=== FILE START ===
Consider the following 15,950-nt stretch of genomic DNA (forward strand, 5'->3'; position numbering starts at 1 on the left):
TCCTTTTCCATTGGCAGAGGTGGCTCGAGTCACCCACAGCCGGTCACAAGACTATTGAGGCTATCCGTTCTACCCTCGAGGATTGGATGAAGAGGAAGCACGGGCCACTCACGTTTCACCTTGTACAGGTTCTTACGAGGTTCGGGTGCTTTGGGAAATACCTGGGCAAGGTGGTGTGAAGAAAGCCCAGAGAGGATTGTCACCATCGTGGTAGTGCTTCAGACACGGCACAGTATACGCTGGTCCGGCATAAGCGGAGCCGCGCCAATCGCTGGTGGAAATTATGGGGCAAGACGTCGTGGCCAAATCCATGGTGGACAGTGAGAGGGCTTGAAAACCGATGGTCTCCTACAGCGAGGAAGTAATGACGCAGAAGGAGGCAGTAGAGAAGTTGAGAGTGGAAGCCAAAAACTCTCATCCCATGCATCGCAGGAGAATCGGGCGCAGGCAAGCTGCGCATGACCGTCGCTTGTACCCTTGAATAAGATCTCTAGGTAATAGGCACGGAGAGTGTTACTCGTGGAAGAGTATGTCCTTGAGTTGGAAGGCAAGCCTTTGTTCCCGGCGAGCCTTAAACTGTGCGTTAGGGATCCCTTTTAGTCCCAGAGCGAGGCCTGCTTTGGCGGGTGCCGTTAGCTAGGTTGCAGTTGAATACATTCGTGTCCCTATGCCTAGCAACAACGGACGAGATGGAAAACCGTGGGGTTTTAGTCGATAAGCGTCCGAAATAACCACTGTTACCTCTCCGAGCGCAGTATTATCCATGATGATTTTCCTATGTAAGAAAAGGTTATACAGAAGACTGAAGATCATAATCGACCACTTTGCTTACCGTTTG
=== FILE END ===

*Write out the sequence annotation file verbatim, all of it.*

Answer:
Consider the following 15,950-nt stretch of genomic DNA (forward strand, 5'->3'; position numbering starts at 1 on the left):
TCCTTTTCCATTGGCAGAGGTGGCTCGAGTCACCCACAGCCGGTCACAAGACTATTGAGGCTATCCGTTCTACCCTCGAGGATTGGATGAAGAGGAAGCACGGGCCACTCACGTTTCACCTTGTACAGGTTCTTACGAGGTTCGGGTGCTTTGGGAAATACCTGGGCAAGGTGGTGTGAAGAAAGCCCAGAGAGGATTGTCACCATCGTGGTAGTGCTTCAGACACGGCACAGTATACGCTGGTCCGGCATAAGCGGAGCCGCGCCAATCGCTGGTGGAAATTATGGGGCAAGACGTCGTGGCCAAATCCATGGTGGACAGTGAGAGGGCTTGAAAACCGATGGTCTCCTACAGCGAGGAAGTAATGACGCAGAAGGAGGCAGTAGAGAAGTTGAGAGTGGAAGCCAAAAACTCTCATCCCATGCATCGCAGGAGAATCGGGCGCAGGCAAGCTGCGCATGACCGTCGCTTGTACCCTTGAATAAGATCTCTAGGTAATAGGCACGGAGAGTGTTACTCGTGGAAGAGTATGTCCTTGAGTTGGAAGGCAAGCCTTTGTTCCCGGCGAGCCTTAAACTGTGCGTTAGGGATCCCTTTTAGTCCCAGAGCGAGGCCTGCTTTGGCGGGTGCCGTTAGCTAGGTTGCAGTTGAATACATTCGTGTCCCTATGCCTAGCAACAACGGACGAGATGGAAAACCGTGGGGTTTTAGTCGATAAGCGTCCGAAATAACCACTGTTACCTCTCCGAGCGCAGTATTATCCATGATGATTTTCCTATGTAAGAAAAGGTTATACAGAAGACTGAAGATCATAATCGACCACTTTGCTTACCGTTTG